The County's Involvement
Josephine County's jurisdiction and involvement in drainage is limited to its county road right-of-way.
Public Drainage Easements
Public drainage easements on private property are easements in which the right of use (including repair and maintenance) is vested in the public generally, and not Josephine County, as a municipality. Such public easements on private property exist in subdivisions, and are dedicated to the public as part of the creation of the original subdivision. Public easements have been, and continue to be, the primary way Josephine County provides for surface water within platted subdivisions to flow from roadside ditches, then across private property in route to long-term established natural or unnatural drainage ways.
The County and Private Landowners
The County is essentially an owner of inter-connected strips of land (road rights-of-way) with the same rights, and being subject to the same liabilities, as private property owners. These road rights-of-way amount to only 3/10 of one percent of the land area in the County. The County, as caretakers of county road rights-of-way, and private landowners have an equal duty to assure that drainage water continues to flow in long-term established patterns and courses.
The County's Obligation for Road Drainage
The County's obligation is to pass the drainage water coming into its road right-of-way on one side to the other side, into long-term established drainage ways (natural or unnatural), or to locations where it would naturally flow. In so doing, the County does not take ownership of the water that passes into and out of road rights-of-way, any more than a private landowner would when drainage water comes onto and leaves their property.
Drainage Issues as a Civil Matter
Drainage issues or problems that arise on private property, such as diversions of drainage from long-term established or natural flow patterns on private lands, are viewed by the County as a civil matter to be resolved by the affected private land owners. This is the case whether or not the issue is on or off a public drainage easement.
Drainage/Erosion Problems on Private Property
Any problems with erosion, stream bank protection, or other bank stabilization or flood protection work on private property are the responsibility of the property owner.
Assistance and advice may be available from local Soil and Water Conservation Districts.
Who's responsible for the water that crosses the road?
In the control and distribution of surface waters, municipal corporations ordinarily have the same rights and are subject to the same liabilities as private persons. In the absence of a specific state law, there is no obligation to prevent the natural flow of surface water or to protect private property from the impacts of drainage. There is no liability for damage caused by increased or accelerated flow of surface waters which have not been diverted from their natural course. Stated another way, generally there is no liability for damages caused by an increase in the volume of surface water as long as the flow of water is not diverted from its natural course.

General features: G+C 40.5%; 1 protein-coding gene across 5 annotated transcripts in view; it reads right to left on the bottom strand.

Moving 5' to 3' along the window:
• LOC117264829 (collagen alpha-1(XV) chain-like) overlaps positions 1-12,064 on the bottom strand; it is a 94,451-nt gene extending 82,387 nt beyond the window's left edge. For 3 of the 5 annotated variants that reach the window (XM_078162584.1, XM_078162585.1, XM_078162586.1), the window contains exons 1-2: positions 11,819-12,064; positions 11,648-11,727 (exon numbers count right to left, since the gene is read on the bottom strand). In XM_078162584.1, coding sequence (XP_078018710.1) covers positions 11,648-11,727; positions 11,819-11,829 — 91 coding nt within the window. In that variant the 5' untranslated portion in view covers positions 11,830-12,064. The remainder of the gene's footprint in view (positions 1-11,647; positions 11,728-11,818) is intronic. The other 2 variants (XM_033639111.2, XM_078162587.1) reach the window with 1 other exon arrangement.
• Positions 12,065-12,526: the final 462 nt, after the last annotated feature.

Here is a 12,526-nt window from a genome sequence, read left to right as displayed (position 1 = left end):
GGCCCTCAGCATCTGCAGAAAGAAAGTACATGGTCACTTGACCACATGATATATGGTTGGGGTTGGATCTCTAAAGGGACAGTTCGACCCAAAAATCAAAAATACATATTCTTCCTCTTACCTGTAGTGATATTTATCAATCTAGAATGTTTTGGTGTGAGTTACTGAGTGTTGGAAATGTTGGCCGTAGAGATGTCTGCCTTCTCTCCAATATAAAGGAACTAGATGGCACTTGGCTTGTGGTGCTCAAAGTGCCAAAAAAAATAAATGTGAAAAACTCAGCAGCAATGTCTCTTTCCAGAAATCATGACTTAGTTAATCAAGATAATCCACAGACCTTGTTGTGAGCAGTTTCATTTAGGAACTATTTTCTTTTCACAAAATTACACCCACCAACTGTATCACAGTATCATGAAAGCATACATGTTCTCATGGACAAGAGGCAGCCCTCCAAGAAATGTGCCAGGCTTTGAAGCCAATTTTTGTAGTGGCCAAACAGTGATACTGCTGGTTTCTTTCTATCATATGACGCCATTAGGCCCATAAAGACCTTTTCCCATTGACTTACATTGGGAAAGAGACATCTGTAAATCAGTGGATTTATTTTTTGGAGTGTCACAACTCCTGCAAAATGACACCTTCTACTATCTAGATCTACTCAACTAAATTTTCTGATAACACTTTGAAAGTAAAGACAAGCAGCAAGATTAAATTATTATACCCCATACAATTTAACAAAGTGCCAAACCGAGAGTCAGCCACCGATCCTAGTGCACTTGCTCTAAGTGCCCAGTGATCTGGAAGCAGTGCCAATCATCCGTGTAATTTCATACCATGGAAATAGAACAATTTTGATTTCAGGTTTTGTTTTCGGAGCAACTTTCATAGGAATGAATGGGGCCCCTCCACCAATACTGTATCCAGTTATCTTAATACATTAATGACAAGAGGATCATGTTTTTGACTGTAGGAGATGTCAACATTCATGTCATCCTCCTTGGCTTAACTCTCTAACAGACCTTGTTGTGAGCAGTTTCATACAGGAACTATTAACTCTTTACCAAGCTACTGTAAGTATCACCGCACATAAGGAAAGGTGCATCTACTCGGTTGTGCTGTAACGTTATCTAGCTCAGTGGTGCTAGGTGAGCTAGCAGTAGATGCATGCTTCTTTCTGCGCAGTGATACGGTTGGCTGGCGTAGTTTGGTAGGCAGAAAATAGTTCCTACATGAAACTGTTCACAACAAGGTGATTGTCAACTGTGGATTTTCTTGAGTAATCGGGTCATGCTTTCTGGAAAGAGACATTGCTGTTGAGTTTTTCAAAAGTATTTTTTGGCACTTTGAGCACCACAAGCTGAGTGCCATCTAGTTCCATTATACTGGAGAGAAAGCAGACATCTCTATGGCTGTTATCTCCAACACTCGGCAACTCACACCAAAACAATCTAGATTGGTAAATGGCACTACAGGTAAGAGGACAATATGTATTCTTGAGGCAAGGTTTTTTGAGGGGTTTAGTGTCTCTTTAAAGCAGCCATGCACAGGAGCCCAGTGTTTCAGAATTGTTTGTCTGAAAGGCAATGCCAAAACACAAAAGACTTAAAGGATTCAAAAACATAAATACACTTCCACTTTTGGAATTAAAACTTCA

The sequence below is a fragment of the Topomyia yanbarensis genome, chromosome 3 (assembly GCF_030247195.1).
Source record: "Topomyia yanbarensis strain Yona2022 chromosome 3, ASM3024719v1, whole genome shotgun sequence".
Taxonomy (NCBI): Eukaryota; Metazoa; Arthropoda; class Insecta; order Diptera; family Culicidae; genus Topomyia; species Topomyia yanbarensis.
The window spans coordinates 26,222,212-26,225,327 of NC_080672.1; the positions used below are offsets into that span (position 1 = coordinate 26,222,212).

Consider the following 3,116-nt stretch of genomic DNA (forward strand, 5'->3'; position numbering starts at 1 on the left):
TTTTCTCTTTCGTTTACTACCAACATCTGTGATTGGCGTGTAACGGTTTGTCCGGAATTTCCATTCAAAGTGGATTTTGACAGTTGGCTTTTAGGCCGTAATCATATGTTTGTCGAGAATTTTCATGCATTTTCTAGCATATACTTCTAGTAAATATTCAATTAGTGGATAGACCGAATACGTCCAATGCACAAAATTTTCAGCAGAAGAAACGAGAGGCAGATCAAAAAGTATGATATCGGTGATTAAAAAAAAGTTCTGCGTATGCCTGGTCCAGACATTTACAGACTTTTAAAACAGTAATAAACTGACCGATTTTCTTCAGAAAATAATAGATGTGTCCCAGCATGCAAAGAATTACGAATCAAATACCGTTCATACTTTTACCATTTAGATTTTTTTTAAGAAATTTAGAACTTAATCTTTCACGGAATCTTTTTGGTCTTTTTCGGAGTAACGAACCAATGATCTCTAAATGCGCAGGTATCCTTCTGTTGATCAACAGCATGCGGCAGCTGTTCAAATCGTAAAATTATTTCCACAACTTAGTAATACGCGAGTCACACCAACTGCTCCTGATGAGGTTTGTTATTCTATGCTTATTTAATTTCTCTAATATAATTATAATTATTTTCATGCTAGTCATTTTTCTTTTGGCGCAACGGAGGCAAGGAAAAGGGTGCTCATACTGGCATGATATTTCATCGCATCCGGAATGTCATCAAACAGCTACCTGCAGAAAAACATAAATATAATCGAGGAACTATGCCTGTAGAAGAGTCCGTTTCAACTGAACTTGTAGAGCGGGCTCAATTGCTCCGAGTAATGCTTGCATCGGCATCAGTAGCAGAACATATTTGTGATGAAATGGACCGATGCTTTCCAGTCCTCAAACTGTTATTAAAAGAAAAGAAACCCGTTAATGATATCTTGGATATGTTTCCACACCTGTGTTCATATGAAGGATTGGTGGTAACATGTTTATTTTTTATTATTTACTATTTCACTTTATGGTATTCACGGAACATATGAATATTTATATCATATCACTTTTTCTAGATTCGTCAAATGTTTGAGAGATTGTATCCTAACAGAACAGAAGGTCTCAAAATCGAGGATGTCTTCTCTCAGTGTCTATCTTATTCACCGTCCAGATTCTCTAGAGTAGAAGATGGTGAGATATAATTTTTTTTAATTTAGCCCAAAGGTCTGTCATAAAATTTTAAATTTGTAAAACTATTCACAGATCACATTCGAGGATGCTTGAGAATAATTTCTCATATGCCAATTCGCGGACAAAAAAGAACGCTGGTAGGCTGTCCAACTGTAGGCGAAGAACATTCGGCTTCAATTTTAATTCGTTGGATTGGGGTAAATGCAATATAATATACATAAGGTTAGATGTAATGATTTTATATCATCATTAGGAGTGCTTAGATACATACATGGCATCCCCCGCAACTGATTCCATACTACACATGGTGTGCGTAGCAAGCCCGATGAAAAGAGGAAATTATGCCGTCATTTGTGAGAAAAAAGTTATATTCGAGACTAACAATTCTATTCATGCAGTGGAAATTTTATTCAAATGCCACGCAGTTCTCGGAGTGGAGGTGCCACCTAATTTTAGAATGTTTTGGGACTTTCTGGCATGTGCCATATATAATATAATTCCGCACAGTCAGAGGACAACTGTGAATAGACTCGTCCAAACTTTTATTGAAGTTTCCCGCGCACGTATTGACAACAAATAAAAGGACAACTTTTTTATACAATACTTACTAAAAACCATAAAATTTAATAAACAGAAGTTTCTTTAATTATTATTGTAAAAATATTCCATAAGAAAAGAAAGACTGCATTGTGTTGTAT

The courts have found that surface water is a common enemy which every proprietor must fight for himself as long as it takes its natural course.
The courts have also found that a municipality is not an absolute insurer regarding any, and all, resultant damage from surface water.
2. What is the County responsible for?
The County has statutory discretion to install whatever drains are necessary for proper drainage of roads.
The County must make every attempt possible to utilize the existing natural drainage channels to carry surface water.
If the natural channels are fully utilized, the County would generally not be liable, even if the volume of water flow is increased to the detriment of lower property owners.
3. Can I re-direct the water onto the road or someone else's property to ease my problems with drainage?
The County does have authority to initiate action against a landowner who impairs or damages a drain, ditch, etc., directly affecting a public road under some circumstances. The statute authorizing this is ORS 368.251, which provides the following:
"No person shall stop, obstruct, or in any other manner impair or damage any drain, ditch or other man-made or natural waterway that:
a. Prevents water from causing damage to, flowing across or standing on a public road under county jurisdiction; or
b. Benefits a public road under county jurisdiction."
4. What if my neighbor diverts water onto my property? Will the County take action against my neighbor?
If the second owner could show a substantial enough diversion of the natural drainage, that owner would have a cause of action against the first diverting landowner. This, however, would be a private right of action in which the County would not be involved.
The County does not have a right to bring a cause of action on behalf of (or for the benefit of) the second owner against the first owner.
5. What is a natural channel?
The term "natural channel" has been construed to include all channels through which water flows naturally under existing conditions. However, there is authority that an artificially created drainage may become "natural" due to its long time use and acceptance. A court has held in a given case that a municipality is not liable for discharging surface water through one of its street culverts into a ditch on plaintiff's land, where that was the natural course of the water, the culvert was necessary, and the ditch and culvert had existed for more than twenty years.
Publication Source: Josephine County Public Works
Version Date: January 22, 2003